At the same time, it’s about setting boundaries for your own well-being and recognizing you are not responsible for their health and happiness. If you’re a parent of an adult child, this is one that is most heart breaking to learn and understand. Letting go is tough even when the adult child is well and thriving.

2. Rebuild trust and rapport. When family members ask me how to help their loved one, the issue has frequently been going on for quite some time. During that period, entrenched power struggles usually have developed and mistrust on both sides has been established. Your adult son or daughter, brother or parent, may continue to get angry when you suggest anything. The trick is for you to NOT get angry back. Easier said than done. Tools from Dr. Xavier Amador’s LEAP (Listen Empathize Agree Partner) method (below) may guide you how to listen without creating power struggles and rebuild trust essential for healing. Dr. Lloyd Sederer’s TEDx talk offers excellent tips and encouragement.

It was important that my treatment was a shared decision-making process; that those around me, both parents and professionals, didn’t try to convince me to do something. I needed to have people empathize, understand and reflect back my experience. The more I felt respected and heard, the more open to suggestions I became because I felt like I was being empowered not attacked.

3. Evaluate whether you really are the best person to talk to your loved one right now. Be honest. If conversations almost always end with tempers flying, another person who has his/her best interests at heart and can communicate more easily is a better option – at least for now.

4. Invite your loved one to go to the doctor together to address a legitimate physical issue. The problem could be poor sleep, or frequent headaches. You might feel that they stem from a mental health issue, but tending to a physical complaint is often easier to address first.

If mistrust and tension in your relationship is high, this may not be a good option. But, it’s surprising what sometimes works. The goal is to have them be willing to see someone for a general check-up. In that appointment have a mental health check-up too.

Resources:

  • Crisis Lines:  If you need help immediately, please search this list of crisis lines and centers and contact one of them right away.
  • Download this free Mental Health Resources and Tips e-guide I created from my website. It has many of the resources listed here and others for loved ones, individuals living with mental illness and employers and staff.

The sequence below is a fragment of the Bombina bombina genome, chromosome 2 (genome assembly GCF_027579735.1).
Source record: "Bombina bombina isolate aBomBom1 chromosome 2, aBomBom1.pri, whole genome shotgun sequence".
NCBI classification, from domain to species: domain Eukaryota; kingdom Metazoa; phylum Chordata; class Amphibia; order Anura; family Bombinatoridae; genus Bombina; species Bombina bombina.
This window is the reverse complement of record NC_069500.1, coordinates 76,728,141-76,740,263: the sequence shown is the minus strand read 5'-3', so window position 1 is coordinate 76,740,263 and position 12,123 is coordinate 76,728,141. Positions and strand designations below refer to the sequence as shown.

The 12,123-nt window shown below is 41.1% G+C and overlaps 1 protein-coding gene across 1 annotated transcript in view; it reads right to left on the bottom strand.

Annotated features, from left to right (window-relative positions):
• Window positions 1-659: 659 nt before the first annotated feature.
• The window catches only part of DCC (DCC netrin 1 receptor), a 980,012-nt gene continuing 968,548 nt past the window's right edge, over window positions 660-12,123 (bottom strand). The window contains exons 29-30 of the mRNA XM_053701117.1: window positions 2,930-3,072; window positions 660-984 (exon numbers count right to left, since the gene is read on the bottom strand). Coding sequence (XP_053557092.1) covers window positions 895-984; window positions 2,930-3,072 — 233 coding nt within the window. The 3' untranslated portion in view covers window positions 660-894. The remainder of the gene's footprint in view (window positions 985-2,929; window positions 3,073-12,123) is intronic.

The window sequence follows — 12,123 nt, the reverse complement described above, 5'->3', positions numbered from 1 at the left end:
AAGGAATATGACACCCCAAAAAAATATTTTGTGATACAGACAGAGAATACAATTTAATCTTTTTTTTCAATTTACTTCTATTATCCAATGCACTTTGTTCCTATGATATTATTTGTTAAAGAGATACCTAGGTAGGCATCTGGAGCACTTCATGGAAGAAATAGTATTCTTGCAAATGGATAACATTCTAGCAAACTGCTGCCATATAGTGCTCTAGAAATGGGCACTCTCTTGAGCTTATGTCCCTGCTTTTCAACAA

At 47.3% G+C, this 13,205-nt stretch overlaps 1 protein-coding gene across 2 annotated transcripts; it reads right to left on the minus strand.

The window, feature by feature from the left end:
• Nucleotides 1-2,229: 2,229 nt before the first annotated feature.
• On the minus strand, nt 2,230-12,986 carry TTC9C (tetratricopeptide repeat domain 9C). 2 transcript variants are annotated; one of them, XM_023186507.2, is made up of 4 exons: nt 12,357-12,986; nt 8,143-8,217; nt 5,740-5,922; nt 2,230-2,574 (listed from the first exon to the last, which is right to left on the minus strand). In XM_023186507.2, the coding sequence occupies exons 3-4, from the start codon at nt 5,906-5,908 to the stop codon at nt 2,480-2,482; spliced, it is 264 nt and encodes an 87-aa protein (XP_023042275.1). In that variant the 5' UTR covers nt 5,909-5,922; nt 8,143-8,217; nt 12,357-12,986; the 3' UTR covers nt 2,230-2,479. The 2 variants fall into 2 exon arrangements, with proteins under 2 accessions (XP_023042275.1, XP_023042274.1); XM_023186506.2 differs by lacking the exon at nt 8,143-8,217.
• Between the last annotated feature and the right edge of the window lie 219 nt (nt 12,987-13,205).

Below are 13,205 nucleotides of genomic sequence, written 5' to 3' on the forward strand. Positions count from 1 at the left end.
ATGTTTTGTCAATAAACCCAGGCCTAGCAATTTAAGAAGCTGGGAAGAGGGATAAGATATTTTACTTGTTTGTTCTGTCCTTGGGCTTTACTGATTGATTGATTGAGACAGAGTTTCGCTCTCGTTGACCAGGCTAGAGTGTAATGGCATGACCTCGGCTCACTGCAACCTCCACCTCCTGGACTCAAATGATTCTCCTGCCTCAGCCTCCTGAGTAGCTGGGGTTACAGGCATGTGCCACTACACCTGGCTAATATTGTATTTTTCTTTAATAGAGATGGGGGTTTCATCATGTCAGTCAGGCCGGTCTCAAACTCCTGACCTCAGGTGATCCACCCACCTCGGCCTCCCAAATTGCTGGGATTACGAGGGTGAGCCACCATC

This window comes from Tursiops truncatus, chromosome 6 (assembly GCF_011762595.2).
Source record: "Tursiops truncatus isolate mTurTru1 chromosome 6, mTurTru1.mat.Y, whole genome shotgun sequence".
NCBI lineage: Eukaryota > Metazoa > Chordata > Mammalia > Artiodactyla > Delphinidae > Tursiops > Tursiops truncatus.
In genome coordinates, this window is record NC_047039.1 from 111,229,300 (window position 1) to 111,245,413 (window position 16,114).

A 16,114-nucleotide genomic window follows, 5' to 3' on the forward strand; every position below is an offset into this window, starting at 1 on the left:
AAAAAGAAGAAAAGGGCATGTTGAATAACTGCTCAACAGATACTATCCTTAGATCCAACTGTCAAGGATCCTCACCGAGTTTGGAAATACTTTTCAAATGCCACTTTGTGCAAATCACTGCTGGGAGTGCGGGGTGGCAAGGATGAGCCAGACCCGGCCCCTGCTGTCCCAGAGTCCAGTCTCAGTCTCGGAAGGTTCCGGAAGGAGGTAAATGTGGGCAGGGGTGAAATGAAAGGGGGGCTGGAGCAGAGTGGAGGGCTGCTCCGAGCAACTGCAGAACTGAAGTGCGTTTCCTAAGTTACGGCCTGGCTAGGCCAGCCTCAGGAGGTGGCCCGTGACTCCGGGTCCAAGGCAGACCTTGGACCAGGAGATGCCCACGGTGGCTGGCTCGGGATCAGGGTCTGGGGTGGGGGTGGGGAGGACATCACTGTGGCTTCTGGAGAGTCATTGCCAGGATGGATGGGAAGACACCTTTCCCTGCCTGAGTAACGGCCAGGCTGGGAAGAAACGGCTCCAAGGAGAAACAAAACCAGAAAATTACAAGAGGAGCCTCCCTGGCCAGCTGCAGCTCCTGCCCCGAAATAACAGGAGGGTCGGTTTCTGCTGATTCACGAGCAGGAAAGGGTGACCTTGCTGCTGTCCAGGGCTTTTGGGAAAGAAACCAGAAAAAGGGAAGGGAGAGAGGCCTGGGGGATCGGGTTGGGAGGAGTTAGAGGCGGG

• Dr. Lloyd Sederer’s TEDx talk ‘When Mental Illness Enters the Family offers excellent tips for parents, loved ones and others when supporting someone who is struggling with mental health issues but isn’t able to see they need help. In addition to his talk, he has a widely praised book “The Family Guide to Mental Health Care: Advice on Helping Your Loved Ones
  • Dr. Mark Komrad’s video has some good points. I wouldn’t watch the first part but from 49:30 minutes he describes when, how to talk to someone, some do’s and don’ts. Some of his approach is paternalistic, but some of the tips are useful. His book “You Need Help! A Step-by-Step Plan to Convince a Loved One to Get Counseling may be a helpful read. I can’t vouch for the info as I haven’t read it yet, but it comes recommended.
  • Dr. Xavier Amador’s book “I don’t need Help, I’m Not Sick describes his well-known LEAP (listen, empathize, agree, partner) approach. This post gives a concise summary of his LEAP programThis video illustrates a role play contrasting a traditional communication method and his LEAP method: Dr. Amador focuses heavily on anosognosia (when someone lacks the ability to be aware that they are ill). He makes a point to differentiate this from denial. You can find individuals who have been trained in his method on his referrals page.
  • Practical tips for family and friends on the “Living with Mental Illness: A Guide for Family and Friends” website.

I hope these resources help. Let me know if they do. If you have ones not listed here that are especially effective, please mention them in the comment box.

If you’d like to receive more information like this, sign up for my newsletter. You’ll receive a free e-guide addressing anxiety, depression and perfectionism.

© Victoria Maxwell